The Benefits of Oil Pulling
Most people have heard Traditional Chinese Medicine, Ayurveda or other forms of folklore and indigenous healing technics used by our ancestors. Some of us even have our old grandmother’s homemade cough remedy or decongestant. If you are not new to this, you know what I am talking about. If not, well that’s ok! I am going to share with you a 3500-year-old, powerful detox practice that evolved from India. This post will discuss the history and benefits of oil pulling.
Vedic healers discovered millennia ago that swishing a tablespoon of oil in your mouth is a very beneficial daily practice.
The Benefits of Oil Pulling:
Elimination of bad breath
Dryness of throat
Strengthening gums and the jaw
Heal bleeding gums
The impression of speeding up the body’s recovery
The practice of oil pulling was referred to as “kavala graha” by the Hindu mystics. This was later translated from Sanskrit to what we now call oil pulling.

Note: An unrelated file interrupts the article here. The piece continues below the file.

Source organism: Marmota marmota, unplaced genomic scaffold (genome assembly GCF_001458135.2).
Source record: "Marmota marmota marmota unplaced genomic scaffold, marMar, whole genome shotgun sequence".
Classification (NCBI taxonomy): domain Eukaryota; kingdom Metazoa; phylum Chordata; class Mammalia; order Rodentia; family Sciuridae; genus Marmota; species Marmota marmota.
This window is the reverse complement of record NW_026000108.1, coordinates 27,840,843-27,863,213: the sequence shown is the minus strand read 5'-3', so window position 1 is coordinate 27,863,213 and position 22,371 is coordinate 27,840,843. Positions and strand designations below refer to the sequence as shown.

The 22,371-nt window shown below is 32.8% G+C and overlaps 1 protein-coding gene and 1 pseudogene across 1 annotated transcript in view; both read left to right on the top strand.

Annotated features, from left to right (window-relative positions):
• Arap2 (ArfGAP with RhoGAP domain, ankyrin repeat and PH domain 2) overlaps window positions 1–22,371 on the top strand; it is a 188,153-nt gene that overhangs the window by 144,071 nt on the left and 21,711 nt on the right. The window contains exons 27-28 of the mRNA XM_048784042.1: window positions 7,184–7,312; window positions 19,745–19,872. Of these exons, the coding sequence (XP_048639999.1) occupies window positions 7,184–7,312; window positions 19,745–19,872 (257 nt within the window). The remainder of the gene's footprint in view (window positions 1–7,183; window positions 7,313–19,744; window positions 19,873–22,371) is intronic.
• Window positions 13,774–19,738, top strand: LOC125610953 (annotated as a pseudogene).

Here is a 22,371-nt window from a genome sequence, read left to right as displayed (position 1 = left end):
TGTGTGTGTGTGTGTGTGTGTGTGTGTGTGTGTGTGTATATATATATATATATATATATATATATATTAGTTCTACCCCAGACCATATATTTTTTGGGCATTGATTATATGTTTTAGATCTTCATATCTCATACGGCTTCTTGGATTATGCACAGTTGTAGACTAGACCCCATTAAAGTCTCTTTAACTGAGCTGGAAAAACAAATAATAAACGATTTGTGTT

The benefits of oil pulling were taught and practiced in many of the major schools and heralded by all Ayurvedic traditional medicine practitioners as a panacea (cure-all) for most major diseases. To date, there are just 24 oil pulling research studies reporting on the health benefits of oil pulling.
So how does oil pulling work and what makes it so beneficial?
Based on scientific research, the results have shown that oil pulling activates all the necessary salivary enzymes. These enzymes are responsible for absorbing and breaking down the toxins (chemical or organic), as well as bacterial toxins and environmental toxins from the blood. It has been proven that the first signs of disease can be found in the mouth as there is a direct link between the health of the intestinal tract and the health of the mouth.